Videos, poetry and some sad news

Let’s start with the sad news. Which is that, unfortunately, our middle neighbour in our block of 3 flats died of heart troubles earlier this week. He’d been waiting for a heart operation in hospital and we’ve visited a couple of times, but he never made it to have the actual op. I’ll miss him – he could be an archetypal crusty old gent of the old school, but he was always, always fascinating. He could also be extraordinarily generous. When we moved in 17 years ago, he left a bottle of very good champagne and two rather posh glasses at our front door to help us celebrate – a gesture that always makes me smile, even today. He loved high-class wine, birds (of both varieties, in spite of his age!), poetry and Spain – and who can argue with that? It leaves a big gap in our little house, which feels much emptier today. You can find two of his marvellous books (and he wrote just as he spoke, so was always a writer who was very much in touch with his voice) on Spain and flamenco dancing here and here. Both come highly recommended.

Keeping on the subject of death and what we remember, and indeed poetry, here’s this week’s poem (about my father) from my poetry course:

September 1977

We live
only four minutes’ walk
from school

and my mother’s car waits
in the car park
so I know my father is dead.

Hair blows across my face
and in the distance
I hear laughter.

The sky is so blue
and my schoolbag weighs heavy
across my shoulders.

When I take it off,
the fabric drags along the ground.
Without looking, I can name the books

that spill from it:
a Latin grammar;
Voltaire’s Candide.

They smell new.
The way spines snap
when first opened

is a memory
that prickles my skin.
I am so close to the car now.

I reach out,
take hold of the handle.

Turning to book news, I’m happy to say that Thorn in the Flesh is now available at Amazon US and Amazon UK. And I have uploadedthe book trailer at YouTube.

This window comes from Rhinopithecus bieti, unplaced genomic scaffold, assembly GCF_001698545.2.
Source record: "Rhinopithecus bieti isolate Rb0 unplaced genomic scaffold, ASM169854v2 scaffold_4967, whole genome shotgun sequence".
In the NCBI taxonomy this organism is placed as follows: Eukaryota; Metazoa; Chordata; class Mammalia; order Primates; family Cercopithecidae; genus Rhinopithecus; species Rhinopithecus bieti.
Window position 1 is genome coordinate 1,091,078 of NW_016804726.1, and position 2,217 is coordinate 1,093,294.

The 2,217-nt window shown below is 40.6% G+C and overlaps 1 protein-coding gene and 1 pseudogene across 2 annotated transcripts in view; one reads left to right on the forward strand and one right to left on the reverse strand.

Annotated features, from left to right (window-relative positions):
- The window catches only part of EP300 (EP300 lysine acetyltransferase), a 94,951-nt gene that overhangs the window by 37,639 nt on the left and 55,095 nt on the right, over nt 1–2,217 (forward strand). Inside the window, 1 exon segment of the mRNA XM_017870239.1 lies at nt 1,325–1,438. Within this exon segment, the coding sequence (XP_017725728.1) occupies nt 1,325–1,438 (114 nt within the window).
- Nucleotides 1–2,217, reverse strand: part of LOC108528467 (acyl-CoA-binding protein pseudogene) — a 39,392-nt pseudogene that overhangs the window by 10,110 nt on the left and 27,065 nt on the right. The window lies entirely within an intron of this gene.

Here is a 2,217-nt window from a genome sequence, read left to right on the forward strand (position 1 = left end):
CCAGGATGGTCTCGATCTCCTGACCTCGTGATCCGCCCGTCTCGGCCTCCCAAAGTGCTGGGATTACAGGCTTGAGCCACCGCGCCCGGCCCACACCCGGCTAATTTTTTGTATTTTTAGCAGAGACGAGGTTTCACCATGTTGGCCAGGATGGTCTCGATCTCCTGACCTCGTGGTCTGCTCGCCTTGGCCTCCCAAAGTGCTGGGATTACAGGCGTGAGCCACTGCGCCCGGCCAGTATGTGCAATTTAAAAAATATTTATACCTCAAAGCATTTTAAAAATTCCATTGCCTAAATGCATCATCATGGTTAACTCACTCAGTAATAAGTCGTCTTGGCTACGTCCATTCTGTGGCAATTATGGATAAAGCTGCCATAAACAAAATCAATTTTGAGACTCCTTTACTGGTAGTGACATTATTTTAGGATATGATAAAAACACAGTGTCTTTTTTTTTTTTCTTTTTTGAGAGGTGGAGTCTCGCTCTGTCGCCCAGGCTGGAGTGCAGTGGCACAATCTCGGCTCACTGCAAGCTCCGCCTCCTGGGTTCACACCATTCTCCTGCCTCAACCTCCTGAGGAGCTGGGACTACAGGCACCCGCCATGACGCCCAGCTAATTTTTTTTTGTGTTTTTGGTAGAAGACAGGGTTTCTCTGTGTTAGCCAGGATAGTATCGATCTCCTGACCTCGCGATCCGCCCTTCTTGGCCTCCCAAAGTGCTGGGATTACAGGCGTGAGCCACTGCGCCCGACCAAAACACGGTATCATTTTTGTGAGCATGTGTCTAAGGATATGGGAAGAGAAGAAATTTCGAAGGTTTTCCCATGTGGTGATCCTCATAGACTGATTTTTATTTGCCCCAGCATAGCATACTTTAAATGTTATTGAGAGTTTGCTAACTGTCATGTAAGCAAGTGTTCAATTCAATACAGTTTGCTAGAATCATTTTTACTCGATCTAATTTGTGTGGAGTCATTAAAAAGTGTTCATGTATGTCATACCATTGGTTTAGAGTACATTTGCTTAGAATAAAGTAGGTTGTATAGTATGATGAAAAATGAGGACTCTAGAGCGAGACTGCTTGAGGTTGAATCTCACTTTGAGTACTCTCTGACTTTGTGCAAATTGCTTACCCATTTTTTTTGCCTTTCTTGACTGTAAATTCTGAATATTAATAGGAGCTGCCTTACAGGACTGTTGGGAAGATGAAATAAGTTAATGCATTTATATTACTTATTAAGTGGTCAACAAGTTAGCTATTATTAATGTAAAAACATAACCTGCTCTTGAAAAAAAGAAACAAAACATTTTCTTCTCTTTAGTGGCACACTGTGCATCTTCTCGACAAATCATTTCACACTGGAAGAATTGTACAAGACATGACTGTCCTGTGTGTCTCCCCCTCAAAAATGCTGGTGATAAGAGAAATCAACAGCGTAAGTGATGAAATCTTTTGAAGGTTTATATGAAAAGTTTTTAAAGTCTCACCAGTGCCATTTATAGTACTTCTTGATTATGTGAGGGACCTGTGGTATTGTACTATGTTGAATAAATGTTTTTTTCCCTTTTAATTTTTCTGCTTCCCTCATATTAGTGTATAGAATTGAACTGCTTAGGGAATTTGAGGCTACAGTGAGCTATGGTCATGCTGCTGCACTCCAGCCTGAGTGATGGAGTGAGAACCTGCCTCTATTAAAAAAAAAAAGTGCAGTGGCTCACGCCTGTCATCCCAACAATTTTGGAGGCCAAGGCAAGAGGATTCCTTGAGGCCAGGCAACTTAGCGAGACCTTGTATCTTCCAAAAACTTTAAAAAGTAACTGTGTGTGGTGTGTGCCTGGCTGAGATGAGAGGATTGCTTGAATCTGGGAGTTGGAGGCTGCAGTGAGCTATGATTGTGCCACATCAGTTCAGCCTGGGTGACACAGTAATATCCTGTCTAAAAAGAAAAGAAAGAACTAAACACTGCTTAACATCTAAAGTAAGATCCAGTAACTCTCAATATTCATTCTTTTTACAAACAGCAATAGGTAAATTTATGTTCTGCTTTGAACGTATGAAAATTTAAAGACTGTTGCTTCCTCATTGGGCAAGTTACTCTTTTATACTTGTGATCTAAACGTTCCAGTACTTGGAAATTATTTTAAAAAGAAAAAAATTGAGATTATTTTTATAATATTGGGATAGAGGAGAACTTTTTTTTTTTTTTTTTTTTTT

Similarly, Pink Champagne and Apple Juice is now available with free worldwide delivery at The Book Depository. It too comes with its own book trailer – which is proving extraordinarily popular with 82 views since I uploaded it only a couple of days ago. Which just goes to show that the viewing public love comedy, jolly music and a pretty blonde girl. Must remember that for next time I write something new then!

And, finally, the latest chapter of The Prayer Seeker is now available for reading – it’s on anger, as Michael finds he has much to work through. As do we all, really.

But, to end (or almost …) with very exciting bird news, Lord H and I spent the day in Arne in Dorset yesterday – we saw some stunning sika deer, really close to, plus seven (yes, seven!!!) spoonbills, a couple of blackcaps, a few red-breasted mergansers – all of which were firsts for this year. Plus – the crowning glory and a lifetime first – a firecrest. Hurrah!

So, there are two haikus this Sunday for you:

The first signs of spring:
men on yellow bicycles;
a pink Fiesta.

It’s a conundrum:
how to persuade daffodils
to unfurl their blooms.

Heck, I bet Wordsworth never had those problems, on either count …

Anne Brooke – in fairly thoughtful mood
The Prayer Seeker’s Journal – where anger finds a voice


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